“Most women are homeless, have children and lack help,” says Abdalla Ahmed, program director at Mewa. “They are sick – many have hepatitis, HIV, tuberculosis – and have been isolated by their families and communities. There are more male heroin users than women, but the number of problems women face is greater,” she points out. “We must analyze the causes of the problem, “says Ingolo.” We need a long-term solution so that the women leave the stream and do not return to it. “
As it fills up with women, the heat begins to tighten. Three seated women chat quietly. One of them is Elizabeth Yieko, 34 years old. He left his home in Luanda when he was 14 years old and lived on the street until two years ago. Like Naima, he started smoking marijuana. “It was terrible,” he says, remembering his first heroin shot. “I said I would never do it again, but my friends convinced me. I did it a second time, then a third time, and after that, it wasn’t so bad anymore. ”
From that day on, her decisions were dictated by heroin. He took to the streets and made a living stealing and doing sex work. 2,500 Kenyan shillings (just over 20 euros) were spent daily, an amount that doubled after several years. In the end, he spent three years in prison for drug possession and robbery. However, in 2013 his life changed. After being beaten and raped three times on the street, she decided that she had had enough. She lived in one of those conflictive places often called “drug dens” and a friend of hers told her about Beauty Corner.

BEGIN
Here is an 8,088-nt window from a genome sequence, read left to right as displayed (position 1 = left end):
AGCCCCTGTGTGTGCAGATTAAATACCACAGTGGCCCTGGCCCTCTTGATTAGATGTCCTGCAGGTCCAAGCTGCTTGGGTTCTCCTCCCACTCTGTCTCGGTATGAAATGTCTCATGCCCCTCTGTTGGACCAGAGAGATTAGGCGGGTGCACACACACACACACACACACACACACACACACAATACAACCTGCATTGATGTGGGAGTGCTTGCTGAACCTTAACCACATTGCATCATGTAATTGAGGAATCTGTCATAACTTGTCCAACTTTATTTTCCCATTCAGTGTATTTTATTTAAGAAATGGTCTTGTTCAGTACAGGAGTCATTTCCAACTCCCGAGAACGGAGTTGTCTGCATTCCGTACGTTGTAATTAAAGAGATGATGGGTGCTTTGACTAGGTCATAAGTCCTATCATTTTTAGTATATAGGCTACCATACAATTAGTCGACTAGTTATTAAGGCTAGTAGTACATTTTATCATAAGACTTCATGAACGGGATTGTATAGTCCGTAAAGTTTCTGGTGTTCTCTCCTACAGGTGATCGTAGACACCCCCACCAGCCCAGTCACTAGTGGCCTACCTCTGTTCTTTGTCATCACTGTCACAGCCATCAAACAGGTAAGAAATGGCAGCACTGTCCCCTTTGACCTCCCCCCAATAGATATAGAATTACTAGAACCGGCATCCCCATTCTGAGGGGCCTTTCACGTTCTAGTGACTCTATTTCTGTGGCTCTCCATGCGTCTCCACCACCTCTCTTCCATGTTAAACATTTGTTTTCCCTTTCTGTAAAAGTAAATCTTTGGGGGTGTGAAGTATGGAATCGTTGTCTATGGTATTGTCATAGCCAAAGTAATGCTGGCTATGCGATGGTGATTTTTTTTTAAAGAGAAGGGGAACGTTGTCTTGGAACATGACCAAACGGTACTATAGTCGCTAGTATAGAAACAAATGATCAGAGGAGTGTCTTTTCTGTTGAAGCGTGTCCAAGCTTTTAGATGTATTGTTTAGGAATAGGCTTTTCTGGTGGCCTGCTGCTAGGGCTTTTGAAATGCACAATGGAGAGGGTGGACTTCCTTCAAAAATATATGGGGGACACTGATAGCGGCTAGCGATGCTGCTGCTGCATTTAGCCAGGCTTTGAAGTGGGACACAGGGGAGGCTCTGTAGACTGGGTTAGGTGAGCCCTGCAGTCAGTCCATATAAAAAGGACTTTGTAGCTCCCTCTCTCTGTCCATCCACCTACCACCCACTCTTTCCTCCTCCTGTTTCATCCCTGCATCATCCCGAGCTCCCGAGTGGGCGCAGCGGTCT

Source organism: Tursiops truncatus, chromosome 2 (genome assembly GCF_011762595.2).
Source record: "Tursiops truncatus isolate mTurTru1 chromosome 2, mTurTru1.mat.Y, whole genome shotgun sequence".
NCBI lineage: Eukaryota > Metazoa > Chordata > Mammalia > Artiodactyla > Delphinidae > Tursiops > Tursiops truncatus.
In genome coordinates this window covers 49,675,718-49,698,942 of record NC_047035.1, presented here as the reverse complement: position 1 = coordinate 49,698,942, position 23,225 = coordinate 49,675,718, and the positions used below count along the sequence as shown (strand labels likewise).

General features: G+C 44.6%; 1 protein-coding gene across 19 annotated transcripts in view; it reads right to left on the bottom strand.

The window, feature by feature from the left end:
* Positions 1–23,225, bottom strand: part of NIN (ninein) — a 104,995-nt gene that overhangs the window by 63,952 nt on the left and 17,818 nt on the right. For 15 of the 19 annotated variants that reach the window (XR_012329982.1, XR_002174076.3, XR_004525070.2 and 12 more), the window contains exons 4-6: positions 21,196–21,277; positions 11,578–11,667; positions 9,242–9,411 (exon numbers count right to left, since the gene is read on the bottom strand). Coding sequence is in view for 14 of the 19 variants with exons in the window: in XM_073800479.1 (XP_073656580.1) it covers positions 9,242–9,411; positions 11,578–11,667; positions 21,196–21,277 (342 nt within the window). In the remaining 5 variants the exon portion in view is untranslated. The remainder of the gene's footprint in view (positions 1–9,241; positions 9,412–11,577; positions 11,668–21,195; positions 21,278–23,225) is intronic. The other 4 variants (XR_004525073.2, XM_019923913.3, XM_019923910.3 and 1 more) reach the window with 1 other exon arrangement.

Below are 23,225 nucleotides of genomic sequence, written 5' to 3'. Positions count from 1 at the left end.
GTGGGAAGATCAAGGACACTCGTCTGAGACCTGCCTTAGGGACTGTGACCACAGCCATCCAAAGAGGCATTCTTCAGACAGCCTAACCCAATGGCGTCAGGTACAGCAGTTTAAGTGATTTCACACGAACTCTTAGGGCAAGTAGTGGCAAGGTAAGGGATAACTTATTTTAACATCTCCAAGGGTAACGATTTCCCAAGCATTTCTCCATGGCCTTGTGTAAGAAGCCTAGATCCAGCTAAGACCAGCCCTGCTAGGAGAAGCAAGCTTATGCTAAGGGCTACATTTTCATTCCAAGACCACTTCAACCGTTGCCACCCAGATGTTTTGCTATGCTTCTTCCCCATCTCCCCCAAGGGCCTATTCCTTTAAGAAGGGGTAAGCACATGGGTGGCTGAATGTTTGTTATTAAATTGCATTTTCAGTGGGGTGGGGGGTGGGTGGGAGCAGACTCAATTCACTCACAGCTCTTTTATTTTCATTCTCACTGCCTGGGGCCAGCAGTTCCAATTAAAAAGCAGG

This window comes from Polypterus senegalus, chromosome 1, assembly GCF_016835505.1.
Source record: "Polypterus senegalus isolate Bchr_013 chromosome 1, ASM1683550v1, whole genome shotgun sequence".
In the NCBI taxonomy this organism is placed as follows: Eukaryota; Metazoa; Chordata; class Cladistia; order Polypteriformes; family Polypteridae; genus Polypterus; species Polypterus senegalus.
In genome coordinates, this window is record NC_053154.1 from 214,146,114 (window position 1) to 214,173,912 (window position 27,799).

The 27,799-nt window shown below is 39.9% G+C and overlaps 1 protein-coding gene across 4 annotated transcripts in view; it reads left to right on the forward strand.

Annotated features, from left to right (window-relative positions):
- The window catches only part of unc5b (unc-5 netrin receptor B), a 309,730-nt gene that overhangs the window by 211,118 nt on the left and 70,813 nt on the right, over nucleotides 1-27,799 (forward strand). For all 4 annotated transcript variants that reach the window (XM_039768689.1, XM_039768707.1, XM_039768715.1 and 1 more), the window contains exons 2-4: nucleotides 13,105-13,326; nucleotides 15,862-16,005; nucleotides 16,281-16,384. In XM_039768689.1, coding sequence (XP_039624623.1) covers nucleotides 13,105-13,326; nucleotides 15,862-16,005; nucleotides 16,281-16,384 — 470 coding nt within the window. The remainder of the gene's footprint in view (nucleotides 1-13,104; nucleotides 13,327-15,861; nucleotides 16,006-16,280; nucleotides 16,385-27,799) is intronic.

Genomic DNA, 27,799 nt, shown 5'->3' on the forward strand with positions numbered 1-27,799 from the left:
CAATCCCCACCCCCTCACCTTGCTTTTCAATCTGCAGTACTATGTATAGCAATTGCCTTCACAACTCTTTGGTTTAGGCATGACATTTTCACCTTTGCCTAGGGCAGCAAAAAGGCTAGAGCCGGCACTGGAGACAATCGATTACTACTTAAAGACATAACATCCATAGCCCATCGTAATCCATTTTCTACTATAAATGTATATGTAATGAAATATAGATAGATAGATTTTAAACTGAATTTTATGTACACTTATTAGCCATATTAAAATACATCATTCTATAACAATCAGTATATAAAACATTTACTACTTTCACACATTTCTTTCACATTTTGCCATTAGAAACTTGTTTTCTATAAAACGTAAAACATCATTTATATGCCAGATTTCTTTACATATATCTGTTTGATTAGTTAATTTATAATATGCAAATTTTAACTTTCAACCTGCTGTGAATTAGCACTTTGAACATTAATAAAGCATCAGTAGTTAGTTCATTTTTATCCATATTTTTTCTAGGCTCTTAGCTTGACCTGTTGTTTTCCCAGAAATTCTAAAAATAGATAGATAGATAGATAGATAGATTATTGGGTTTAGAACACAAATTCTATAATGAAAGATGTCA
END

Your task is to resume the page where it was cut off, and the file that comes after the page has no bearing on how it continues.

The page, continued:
“When I saw my friend after her visit to the beauty salon, I couldn’t believe it. She was very clean, made up, her hair well groomed and her lips painted red. I saw that women who had sold their lives to drugs could start a new life. I felt that I had been transformed. ”
Elizabeth no longer smokes heroin and recruits women for the salon. Visit troubled areas where women drug users hang out in order to spread the word about the room. So far, he has brought 10 women. However, Naima wants more. “I’m happy to be helping people,” he says.
“But that is not enough for me. I think about the future. What happens to our life after methadone? Where are we going to go? For people who were born in the dens of the drug, their home is in those dens. We have to find a place for women. Why do we have to die? Why do we have to waste our lives? ”
This story was originally published in The Daily Nation of Kenya and co-produced by reporters for The Guardian and The Fuller Project, a non-profit journalism organization specializing in information on women’s rights.